Spokane Journal of Business

The Journal’s View: Emphasis on accountability needed to address homelessness

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As we endeavor to return to normalcy following more than a year of pandemic induced disruptions, we need to ensure our downtown is an inviting place where everyone feels comfortable returning.

Much of the priority that had been placed on addressing homelessness throughout the last city election cycle had been put on the back burner during the pandemic. Now, homelessness and issues the come with it have become more visible.

We recognize most people experiencing homelessness aren’t criminals, but rather homelessness is an effect of tragic circumstances. Some business owners and downtown property owners, however, say they’re feeling the brunt of increases in crime and property damage from a minority of chronically homeless people who engage in illicit activity.

As Chud Wendle, leader of the grassroots Spokane Business & Commercial Property Council, says, “The community hasn’t had a roadmap as we see it. There’s no strong vision or action plan.”

Wendle, who is familiar with both the business community and charitable service providers, says the group feels there’s a legitimate question of whether low-barrier services without attention to accountability and enforcement attract chronically homeless from outside the area. He says that, anecdotally, many of the homeless people he’s visited on the streets say they aren’t from Spokane.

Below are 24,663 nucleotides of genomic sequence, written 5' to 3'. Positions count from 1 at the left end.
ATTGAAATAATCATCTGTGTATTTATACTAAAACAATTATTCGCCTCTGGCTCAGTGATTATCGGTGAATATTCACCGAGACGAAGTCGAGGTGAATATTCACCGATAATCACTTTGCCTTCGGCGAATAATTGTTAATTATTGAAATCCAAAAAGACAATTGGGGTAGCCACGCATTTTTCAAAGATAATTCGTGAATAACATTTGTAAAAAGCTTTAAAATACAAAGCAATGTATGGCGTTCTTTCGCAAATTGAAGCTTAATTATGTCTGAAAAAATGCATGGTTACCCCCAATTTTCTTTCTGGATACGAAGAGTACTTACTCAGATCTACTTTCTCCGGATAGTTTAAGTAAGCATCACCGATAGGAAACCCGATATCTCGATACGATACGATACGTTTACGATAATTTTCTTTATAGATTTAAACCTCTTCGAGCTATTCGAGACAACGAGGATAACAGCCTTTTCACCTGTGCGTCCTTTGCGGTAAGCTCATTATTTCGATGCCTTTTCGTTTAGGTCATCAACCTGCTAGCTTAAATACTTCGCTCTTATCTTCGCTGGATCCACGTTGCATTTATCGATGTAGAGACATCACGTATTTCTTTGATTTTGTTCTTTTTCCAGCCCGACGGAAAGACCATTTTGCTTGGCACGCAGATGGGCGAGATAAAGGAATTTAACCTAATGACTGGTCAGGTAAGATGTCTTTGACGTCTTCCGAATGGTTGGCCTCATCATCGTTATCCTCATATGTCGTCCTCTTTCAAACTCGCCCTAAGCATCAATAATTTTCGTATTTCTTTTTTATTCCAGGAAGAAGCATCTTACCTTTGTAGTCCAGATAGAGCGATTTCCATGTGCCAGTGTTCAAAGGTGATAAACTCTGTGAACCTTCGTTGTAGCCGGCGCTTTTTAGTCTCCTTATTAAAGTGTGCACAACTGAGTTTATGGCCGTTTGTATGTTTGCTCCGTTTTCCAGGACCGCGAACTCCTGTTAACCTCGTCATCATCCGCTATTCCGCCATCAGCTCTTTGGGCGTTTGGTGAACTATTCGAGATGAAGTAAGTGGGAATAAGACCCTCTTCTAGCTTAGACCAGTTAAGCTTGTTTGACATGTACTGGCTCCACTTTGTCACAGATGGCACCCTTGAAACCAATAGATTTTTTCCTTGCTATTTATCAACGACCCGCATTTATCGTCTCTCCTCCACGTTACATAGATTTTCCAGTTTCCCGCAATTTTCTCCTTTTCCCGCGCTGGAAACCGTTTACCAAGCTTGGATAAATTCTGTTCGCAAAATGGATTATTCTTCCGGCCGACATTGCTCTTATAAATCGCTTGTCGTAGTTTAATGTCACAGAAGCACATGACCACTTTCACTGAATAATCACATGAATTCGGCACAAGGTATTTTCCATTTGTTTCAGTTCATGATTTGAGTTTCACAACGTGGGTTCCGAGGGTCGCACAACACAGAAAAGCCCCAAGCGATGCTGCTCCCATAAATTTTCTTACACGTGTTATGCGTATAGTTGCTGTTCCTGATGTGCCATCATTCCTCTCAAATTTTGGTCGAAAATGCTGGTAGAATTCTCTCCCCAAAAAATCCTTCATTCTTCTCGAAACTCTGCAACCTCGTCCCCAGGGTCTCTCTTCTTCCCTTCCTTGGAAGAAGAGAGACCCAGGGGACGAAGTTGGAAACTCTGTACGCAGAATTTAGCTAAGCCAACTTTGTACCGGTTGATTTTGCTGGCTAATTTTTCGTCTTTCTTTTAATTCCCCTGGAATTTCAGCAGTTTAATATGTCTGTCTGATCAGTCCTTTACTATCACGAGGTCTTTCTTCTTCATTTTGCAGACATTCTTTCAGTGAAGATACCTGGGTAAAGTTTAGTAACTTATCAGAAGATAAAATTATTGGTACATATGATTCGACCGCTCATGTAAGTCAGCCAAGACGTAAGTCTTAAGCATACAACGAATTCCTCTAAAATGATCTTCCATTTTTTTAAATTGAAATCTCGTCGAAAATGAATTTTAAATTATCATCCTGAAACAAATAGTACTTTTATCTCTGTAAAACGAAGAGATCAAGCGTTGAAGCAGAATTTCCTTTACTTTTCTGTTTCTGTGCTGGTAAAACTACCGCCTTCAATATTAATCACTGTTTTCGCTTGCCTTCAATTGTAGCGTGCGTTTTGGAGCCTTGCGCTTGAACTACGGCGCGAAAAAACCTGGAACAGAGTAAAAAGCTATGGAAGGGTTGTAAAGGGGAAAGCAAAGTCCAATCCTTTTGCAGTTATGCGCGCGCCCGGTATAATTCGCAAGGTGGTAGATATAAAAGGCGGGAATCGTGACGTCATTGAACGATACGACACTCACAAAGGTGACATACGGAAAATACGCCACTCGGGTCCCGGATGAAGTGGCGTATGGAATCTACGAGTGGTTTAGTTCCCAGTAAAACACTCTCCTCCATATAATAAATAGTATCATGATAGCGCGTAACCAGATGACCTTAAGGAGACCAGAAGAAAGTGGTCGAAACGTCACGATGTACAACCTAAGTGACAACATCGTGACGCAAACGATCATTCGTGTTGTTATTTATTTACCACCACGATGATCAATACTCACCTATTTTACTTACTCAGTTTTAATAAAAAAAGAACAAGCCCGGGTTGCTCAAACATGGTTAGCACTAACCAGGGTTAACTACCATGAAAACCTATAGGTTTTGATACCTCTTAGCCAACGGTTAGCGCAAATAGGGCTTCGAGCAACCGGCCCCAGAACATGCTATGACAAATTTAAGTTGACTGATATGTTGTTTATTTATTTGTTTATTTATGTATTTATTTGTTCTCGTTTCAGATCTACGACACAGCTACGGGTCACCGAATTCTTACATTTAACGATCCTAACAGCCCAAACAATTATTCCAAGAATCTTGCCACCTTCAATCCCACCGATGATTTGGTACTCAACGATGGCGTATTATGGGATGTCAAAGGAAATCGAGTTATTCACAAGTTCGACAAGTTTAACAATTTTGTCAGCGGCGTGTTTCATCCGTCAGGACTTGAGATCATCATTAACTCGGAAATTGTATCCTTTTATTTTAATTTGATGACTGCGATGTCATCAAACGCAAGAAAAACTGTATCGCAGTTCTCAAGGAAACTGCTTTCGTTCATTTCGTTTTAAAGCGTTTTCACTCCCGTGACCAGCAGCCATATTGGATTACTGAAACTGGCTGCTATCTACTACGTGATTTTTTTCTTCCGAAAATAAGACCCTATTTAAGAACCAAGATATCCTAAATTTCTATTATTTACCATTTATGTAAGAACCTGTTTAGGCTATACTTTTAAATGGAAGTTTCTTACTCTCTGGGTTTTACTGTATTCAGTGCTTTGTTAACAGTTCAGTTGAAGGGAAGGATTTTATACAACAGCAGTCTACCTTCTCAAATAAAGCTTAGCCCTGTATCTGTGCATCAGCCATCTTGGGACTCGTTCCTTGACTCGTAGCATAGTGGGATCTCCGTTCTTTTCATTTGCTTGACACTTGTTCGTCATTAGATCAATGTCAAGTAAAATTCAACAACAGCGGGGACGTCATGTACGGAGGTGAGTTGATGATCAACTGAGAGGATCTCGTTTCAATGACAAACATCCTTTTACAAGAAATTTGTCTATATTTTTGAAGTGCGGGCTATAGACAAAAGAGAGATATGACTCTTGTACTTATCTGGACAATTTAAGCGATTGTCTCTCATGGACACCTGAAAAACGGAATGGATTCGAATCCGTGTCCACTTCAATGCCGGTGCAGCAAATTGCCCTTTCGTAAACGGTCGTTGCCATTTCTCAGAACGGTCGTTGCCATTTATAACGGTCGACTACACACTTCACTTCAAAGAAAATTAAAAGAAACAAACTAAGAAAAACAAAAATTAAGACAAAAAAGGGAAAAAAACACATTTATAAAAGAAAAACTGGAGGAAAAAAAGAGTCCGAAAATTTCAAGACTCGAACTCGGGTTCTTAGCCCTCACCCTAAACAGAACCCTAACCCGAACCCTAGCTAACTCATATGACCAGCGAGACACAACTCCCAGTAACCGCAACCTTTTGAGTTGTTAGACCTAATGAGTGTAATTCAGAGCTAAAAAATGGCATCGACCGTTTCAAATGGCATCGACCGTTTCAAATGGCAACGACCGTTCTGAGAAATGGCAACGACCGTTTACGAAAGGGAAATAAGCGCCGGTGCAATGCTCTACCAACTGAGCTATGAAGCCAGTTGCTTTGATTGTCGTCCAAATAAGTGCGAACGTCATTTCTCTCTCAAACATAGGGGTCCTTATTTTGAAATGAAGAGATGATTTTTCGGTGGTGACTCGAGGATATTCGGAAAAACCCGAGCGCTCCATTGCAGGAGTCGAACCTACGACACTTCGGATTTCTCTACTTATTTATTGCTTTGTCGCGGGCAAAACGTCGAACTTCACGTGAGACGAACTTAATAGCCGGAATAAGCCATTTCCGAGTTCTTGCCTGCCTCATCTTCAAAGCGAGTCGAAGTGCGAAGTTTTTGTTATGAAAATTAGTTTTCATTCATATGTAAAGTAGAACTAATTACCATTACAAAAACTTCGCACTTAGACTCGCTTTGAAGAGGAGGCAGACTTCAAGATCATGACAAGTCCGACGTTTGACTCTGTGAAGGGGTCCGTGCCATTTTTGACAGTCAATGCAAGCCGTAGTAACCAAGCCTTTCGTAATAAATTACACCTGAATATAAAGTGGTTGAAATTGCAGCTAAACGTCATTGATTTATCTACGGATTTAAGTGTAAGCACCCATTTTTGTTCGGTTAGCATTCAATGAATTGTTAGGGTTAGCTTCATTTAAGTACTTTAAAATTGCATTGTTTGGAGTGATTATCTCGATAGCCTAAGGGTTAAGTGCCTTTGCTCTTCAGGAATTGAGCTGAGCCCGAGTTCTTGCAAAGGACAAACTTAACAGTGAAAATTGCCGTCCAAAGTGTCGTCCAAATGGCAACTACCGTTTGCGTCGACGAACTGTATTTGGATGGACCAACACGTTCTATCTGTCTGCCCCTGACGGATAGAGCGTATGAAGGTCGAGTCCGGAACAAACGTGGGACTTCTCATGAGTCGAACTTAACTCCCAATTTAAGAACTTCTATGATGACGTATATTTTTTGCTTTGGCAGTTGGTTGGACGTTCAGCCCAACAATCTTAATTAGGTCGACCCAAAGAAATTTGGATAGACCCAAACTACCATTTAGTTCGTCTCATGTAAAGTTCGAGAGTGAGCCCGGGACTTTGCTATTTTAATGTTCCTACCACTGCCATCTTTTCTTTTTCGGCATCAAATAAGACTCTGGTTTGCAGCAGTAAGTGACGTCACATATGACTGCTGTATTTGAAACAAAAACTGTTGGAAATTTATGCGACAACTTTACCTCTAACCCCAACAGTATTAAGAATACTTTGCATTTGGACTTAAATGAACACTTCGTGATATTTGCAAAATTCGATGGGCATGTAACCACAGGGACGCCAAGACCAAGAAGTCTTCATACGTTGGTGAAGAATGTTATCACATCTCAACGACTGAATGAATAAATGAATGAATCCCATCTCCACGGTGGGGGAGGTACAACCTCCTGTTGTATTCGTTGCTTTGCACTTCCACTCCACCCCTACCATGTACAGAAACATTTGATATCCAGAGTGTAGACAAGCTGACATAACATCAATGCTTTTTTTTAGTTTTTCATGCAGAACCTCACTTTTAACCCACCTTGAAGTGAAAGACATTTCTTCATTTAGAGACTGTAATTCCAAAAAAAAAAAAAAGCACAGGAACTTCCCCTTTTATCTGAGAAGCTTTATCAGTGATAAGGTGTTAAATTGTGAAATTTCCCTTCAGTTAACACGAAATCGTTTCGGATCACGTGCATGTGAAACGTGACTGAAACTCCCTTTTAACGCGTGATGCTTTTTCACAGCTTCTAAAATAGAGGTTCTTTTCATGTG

Representatives of the group have been meeting with service providers and community leaders trying to identify best practices in other communities that have moved the needle in lifting people out of chronic homelessness.

There are some models to look at, among them efforts in San Diego that are based on accountability and use a case-management system that all providers use. That city also has implemented a system that counts chronically homeless on a regular basis.

Here, Mayor Nadine Woodard recently has been promoting a regional approach with increased collaboration with the county and city of Spokane Valley, says her spokesman, Brian Coddington.

She also advocates the “bridge housing” model, which focuses on serving people who providers determine are ready for permanent housing. And she supports filling in service gaps such as the Volunteers of America shelter planned near Spokane Community College that will serve young adults aged 18-24 who are at a critical age in which providers can change the direction of their lives.

Coddington says the city will announce other initiatives soon and also will put out a request for proposals for year-round operation for the Cannon Shelter, as it shifts from a seasonal operation.

We’ll be glad to see these and other efforts coming online, since many downtown activities, ranging from regular cleanup to community courts for those experiencing homelessness, have been disrupted by the pandemic.

Meantime, we can’t wait longer, even in the wake of the pandemic.

We must reinstate enforcement where it is needed to prod those engaged in illicit activity to seek services that provide a lasting pathway away from the streets.

We also need to hold community leaders and service providers who depend on public funds accountable for showing results in addressing the issue, starting with downtown.

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